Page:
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Thank YOU.

Yeah, we are comfortable, not rich, but we live so much better in Europe (and even better in Eastern Europe). Which Europeans probably hate to hear, since it's probably driving up their cost of living.

Good luck with the planning!

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Apr 18Liked by Brent Hartinger, Michael Jensen

I think about it every day, but after looking for a remote job for the last 2 years I’ve decided the stress is too much and I need to have a different plan. So now I’m focused on working 2-3 more years here in the PNW, then retire & travel - and find opportunities to work or volunteer where ever I chose to be. I love America but it’s just too dysfunctional and stupid, it’s exhausting.

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My number one fear these days -- other than one of us getting seriously ill -- is being forced to return to America.

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Sounds like a good plan, yes. There is much to be said for American incomes!

(America is exhausting, isn't it? Oh my oh my.)

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Apr 18Liked by Brent Hartinger, Michael Jensen

Yeah, I spent a couple of days on the phone with various government agencies when I went back to Ireland, and it’s one of the toughest. I barely miss the cut-off for ancestry. The only option for me as a self-employed writer would be the retirement visa, but…my writing would probably count as work? Ugh. Next possible option is to just….somehow make 250K Euro and donate it through Portugal’s program 🤪

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Well, there IS always the handsome Christmas prince option. LOL

Yeah, I'm bummed neither of us the right ancestry either. Grrrr.

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Apr 28Liked by Brent Hartinger

This was a good, and generally fair-minded, article that I think did a good job at describing key differences between the US and Europe.

However - I am going voice some criticisms!

-It irks me when people act as though mass shootings are a rational thing for normal people to be afraid of in the US. This is NOT because mass shootings are good, or because gun laws in the US are sane. I'm all for gun control. But as a factual matter, a random individual is VANISHINGLY unlikely to be the victim of a mass shooting; this is not a rational thing to be afraid of in day-to-day life. Current panic over mass shootings in liberal circles reminds of the panic over terrorism in conservative circles in the 2000s - they're both high-profile, extremely-low-probability events that cause people a lot of needless anxiety (which is what they are designed to do).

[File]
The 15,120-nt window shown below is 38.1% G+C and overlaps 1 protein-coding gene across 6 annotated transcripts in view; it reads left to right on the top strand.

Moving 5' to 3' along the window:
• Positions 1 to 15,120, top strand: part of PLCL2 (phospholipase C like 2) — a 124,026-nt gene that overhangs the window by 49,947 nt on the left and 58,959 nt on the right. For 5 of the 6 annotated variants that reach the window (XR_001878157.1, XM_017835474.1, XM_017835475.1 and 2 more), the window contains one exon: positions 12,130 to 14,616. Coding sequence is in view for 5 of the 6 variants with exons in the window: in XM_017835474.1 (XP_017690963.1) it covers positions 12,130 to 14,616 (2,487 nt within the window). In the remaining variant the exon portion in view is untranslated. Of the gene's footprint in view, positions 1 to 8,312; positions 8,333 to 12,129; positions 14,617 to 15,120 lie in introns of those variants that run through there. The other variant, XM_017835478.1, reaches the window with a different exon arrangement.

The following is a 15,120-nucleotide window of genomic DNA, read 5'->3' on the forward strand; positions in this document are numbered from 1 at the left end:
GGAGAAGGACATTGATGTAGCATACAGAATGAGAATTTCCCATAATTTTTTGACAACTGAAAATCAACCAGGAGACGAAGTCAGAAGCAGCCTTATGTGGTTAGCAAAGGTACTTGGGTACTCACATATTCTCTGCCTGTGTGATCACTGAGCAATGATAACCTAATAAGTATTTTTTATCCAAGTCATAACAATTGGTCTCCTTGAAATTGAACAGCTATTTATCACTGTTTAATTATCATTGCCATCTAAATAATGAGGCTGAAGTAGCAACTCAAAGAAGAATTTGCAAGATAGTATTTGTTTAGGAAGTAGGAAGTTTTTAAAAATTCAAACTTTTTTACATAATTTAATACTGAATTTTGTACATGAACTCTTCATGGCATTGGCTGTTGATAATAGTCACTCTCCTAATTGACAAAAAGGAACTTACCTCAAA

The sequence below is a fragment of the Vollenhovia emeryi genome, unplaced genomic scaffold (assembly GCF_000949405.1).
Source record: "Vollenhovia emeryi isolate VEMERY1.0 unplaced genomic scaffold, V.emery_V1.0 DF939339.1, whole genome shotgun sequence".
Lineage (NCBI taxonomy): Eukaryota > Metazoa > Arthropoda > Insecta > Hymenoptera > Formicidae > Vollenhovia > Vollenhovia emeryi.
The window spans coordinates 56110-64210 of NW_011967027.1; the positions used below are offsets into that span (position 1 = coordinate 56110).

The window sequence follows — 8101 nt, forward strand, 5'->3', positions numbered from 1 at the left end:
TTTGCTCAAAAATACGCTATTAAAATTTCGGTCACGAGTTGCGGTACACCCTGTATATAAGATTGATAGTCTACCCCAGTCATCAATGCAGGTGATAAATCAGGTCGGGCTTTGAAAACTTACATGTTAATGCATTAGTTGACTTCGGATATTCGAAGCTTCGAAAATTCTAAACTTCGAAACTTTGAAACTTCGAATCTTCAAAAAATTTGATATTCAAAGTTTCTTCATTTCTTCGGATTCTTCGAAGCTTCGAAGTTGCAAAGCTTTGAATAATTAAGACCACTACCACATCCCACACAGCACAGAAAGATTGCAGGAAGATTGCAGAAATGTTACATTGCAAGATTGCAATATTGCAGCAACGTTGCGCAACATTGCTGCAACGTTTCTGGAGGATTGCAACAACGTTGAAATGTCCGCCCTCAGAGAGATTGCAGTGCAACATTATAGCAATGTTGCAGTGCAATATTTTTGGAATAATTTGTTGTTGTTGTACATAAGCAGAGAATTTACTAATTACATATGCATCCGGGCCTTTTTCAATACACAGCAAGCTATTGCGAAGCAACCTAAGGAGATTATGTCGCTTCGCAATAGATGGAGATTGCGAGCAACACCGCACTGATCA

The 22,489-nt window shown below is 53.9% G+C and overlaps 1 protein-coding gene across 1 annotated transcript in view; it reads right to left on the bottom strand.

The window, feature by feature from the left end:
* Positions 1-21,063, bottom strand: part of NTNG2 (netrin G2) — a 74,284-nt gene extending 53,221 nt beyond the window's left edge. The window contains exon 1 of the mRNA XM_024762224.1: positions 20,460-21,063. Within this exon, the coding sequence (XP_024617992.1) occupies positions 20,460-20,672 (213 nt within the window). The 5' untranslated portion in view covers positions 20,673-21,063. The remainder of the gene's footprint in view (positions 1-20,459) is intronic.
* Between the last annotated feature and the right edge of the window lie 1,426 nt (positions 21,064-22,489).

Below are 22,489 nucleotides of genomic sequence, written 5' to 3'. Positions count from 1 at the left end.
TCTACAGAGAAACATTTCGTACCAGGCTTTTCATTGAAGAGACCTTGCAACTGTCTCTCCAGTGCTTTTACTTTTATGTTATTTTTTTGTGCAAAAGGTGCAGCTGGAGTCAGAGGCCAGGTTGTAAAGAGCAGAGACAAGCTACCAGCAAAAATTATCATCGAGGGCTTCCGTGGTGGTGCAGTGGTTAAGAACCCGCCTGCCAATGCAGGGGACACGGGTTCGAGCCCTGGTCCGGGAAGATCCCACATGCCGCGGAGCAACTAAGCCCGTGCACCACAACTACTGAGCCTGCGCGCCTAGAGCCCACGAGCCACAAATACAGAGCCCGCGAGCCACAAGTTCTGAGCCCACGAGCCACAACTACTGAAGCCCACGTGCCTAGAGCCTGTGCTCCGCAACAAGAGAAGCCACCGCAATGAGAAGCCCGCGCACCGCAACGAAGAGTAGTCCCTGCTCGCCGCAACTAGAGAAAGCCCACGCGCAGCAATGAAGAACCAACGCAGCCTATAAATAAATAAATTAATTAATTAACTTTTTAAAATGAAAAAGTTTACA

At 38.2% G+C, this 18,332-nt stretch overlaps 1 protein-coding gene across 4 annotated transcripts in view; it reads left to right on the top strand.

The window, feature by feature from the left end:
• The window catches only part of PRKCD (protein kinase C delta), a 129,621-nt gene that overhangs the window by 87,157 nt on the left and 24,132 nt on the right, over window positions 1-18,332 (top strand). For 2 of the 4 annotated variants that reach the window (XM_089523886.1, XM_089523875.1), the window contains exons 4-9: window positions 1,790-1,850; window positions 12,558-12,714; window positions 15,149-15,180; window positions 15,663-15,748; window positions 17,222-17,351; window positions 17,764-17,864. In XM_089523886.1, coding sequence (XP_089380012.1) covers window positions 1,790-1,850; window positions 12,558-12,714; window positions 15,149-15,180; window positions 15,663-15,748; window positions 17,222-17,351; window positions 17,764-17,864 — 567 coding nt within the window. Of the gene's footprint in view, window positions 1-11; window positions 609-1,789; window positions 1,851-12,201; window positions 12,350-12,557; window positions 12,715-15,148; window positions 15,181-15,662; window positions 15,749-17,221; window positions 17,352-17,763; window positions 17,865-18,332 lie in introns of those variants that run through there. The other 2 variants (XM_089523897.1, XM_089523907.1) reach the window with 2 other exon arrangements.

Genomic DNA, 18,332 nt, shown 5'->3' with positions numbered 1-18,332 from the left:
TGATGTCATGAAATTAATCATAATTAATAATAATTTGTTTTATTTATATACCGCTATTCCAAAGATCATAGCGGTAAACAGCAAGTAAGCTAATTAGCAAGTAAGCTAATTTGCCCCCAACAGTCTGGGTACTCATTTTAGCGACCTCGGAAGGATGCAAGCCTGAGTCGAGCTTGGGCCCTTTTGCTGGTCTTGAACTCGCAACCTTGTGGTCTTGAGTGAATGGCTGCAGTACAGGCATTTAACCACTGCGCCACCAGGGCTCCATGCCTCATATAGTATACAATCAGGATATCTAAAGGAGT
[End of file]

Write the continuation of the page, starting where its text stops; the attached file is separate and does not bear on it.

Does this mean that mass shootings are fine? No! Of course not! But if someone is afraid to go out in public in the US due to fear of mass shootings, the proper response is not "you should move to Europe," it's "you should consider therapy."

-It is not true that "having a car in Europe is a luxury of the wealthier classes." The number of cars per inhabitant in the EU in 2021 was 0.57 (here: https://ec.europa.eu/eurostat/web/products-eurostat-news/w/ddn-20230530-1) and in most EU countries the percentage of households that own a car is somewhere between about 75% and 90% (I can no longer find the link for this). Both of these figures are lower than the US, and the first is substantially lower. I also believe European drive less than Americans on average and - as the figures indicate - one-car households are more common. And I'm all for walkable cities and public transit. But, factually speaking, it is hardly the case that most Europeans don't have a car.

-This is more of an FYI for anyone reading, but pretty large proprortion of Italian-Americans would probably qualify for Italian citizenship. The rules are a bit convoluted, but not *that* hard to understand, and you can go as far back as the 1860s for most regions of Italy (it depends on when the region in question became a part of the Kingdom of Italy) if you have the right documents. However, I have heard that the process takes several years or more - even consular appointments book two or three years in advance.